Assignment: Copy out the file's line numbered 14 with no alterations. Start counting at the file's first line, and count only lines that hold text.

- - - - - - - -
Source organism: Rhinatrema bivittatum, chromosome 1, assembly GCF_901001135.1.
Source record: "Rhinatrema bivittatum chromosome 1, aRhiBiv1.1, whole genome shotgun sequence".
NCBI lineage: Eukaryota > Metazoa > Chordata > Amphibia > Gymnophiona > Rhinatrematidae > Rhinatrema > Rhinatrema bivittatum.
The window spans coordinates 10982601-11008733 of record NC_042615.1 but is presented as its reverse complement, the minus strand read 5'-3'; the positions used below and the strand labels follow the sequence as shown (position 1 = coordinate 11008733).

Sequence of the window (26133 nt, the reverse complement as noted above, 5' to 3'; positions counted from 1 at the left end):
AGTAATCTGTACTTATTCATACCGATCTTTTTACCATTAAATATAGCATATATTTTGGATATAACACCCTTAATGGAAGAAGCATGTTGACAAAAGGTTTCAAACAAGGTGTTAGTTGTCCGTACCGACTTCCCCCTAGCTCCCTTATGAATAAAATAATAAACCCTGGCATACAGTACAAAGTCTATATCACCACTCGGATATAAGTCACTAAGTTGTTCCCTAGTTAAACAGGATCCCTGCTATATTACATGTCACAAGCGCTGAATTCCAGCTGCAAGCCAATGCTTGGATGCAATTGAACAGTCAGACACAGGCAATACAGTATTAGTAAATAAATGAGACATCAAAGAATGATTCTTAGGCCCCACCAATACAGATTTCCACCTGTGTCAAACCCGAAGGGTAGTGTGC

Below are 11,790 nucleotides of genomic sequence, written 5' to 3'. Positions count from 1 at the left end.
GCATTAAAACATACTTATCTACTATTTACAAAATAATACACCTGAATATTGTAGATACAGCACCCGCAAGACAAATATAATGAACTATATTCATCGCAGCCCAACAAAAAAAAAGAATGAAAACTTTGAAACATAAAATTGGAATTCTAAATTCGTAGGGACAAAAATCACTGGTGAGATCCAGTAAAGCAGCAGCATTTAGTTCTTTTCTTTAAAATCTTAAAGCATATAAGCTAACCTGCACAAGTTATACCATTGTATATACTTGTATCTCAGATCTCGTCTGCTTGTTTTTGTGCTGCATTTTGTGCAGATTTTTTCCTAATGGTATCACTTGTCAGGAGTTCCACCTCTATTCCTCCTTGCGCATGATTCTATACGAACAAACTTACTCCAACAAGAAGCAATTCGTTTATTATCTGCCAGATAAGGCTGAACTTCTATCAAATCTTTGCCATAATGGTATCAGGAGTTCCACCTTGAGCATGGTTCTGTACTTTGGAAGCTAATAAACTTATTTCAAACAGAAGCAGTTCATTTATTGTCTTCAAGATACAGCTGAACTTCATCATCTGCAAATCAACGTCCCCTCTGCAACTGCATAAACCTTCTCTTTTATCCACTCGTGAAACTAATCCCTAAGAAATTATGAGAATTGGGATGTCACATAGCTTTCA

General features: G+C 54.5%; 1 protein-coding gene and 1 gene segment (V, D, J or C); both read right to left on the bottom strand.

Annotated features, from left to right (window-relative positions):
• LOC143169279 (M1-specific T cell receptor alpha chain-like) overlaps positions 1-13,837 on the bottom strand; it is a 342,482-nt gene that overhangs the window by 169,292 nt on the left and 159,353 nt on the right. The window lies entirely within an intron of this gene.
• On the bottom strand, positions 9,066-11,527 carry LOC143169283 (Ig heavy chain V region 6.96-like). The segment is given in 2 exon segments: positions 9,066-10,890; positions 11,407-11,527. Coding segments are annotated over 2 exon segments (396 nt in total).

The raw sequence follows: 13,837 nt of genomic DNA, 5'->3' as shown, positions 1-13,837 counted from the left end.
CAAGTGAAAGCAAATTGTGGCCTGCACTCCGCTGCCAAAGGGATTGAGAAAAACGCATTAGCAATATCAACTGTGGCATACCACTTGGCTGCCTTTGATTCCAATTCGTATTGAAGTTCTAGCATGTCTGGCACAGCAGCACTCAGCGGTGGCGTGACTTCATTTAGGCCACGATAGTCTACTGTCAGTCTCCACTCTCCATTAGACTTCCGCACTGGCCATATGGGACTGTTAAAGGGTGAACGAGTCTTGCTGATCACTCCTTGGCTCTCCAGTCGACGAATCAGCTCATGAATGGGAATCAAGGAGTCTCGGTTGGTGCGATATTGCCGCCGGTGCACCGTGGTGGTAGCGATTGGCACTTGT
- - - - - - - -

CAAGTGAAAGCAAATTGTGGCCTGCACTCCGCTGCCAAAGGGATTGAGAAAAACGCATTAGCAATATCAACTGTGGCATACCACTTGGCTGCCTTTGATTCCAATTCGTATTGAAGTTCTAGCATGTCTGGCACAGCAGCACTCAGCGGTGGCGTGACTTCATTTAGGCCACGATAGTCTACTGTCAGTCTCCACTCTCCATTAGACTTCCGCACTGGCCATATGGGACTGTTAAAGGGTGAACGAGTCTTGCTGATCACTCCTTGGCTCTCCAGTCGACGAATCAGCTCATGAATGGGAATCAAGGAGTCTCGGTTGGTGCGATATTGCCGCCGGTGCACCGTGGTGGTAGCGATTGGCACTTGT